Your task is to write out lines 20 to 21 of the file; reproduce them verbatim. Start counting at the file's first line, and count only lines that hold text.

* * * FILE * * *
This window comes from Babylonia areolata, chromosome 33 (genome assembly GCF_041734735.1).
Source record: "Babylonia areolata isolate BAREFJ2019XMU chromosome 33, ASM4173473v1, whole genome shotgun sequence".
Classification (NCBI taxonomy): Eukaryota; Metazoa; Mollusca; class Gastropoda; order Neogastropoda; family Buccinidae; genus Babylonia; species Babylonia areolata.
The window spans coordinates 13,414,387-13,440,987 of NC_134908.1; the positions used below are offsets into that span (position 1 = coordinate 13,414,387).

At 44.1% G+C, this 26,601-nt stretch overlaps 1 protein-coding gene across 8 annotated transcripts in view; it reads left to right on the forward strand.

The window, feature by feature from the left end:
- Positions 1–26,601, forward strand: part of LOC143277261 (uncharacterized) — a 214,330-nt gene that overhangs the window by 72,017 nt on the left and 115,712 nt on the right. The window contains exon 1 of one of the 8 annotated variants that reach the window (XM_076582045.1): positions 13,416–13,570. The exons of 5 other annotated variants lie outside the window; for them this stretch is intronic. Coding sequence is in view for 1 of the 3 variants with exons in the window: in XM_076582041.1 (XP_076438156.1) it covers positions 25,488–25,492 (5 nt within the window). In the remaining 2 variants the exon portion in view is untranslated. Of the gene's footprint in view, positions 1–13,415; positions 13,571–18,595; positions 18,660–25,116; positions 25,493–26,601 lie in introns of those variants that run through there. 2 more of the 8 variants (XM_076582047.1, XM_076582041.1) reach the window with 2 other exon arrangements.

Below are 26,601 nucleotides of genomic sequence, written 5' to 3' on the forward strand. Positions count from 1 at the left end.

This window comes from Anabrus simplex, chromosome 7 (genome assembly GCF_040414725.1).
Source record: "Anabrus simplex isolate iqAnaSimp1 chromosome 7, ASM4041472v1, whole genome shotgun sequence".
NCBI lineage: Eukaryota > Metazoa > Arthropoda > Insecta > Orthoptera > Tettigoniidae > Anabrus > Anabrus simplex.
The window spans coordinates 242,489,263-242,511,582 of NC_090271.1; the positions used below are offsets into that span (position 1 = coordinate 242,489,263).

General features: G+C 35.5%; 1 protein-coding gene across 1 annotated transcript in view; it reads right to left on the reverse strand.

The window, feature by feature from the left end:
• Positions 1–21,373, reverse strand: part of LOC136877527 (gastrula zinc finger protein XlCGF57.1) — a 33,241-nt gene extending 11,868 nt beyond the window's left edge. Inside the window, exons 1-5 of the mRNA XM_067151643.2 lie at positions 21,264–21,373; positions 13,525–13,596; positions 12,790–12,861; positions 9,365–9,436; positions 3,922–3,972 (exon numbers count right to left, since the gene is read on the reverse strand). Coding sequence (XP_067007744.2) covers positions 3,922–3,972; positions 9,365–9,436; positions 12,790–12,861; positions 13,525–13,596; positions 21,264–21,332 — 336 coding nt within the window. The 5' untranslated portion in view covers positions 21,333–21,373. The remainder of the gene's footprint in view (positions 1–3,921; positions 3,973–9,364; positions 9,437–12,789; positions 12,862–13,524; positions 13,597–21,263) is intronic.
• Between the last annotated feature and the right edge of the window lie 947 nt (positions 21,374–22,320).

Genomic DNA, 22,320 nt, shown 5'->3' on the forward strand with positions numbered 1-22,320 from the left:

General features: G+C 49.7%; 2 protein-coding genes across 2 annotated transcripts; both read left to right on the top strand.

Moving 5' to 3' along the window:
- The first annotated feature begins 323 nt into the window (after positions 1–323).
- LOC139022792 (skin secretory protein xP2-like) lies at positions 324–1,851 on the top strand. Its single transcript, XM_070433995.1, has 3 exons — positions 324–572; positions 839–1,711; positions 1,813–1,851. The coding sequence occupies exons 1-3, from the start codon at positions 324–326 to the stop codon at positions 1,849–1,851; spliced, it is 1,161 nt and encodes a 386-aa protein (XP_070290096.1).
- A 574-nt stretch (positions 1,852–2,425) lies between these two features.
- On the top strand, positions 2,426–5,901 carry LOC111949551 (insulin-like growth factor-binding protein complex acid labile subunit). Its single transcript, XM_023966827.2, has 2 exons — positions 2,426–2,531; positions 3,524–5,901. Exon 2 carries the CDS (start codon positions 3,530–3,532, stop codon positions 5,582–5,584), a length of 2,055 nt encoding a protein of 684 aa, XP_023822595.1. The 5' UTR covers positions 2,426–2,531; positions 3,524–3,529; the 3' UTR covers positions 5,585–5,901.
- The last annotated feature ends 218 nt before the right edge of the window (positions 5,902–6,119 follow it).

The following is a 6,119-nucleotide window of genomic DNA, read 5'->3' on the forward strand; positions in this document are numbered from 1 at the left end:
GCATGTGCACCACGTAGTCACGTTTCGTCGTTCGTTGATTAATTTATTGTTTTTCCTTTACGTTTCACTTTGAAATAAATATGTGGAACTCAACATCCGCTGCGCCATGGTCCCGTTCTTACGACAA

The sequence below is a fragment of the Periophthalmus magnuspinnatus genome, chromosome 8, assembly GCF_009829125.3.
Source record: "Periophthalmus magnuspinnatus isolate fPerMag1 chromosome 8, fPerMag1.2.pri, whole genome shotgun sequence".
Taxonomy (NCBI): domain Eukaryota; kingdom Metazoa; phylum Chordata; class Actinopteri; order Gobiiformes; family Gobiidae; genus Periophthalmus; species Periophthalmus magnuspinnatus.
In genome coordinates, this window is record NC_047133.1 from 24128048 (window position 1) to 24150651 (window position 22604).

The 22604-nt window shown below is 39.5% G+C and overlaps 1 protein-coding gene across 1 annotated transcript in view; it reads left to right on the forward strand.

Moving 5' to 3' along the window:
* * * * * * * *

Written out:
- The first annotated feature begins 323 nt into the window (after positions 1–323).
- LOC139022792 (skin secretory protein xP2-like) lies at positions 324–1,851 on the top strand. Its single transcript, XM_070433995.1, has 3 exons — positions 324–572; positions 839–1,711; positions 1,813–1,851. The coding sequence occupies exons 1-3, from the start codon at positions 324–326 to the stop codon at positions 1,849–1,851; spliced, it is 1,161 nt and encodes a 386-aa protein (XP_070290096.1).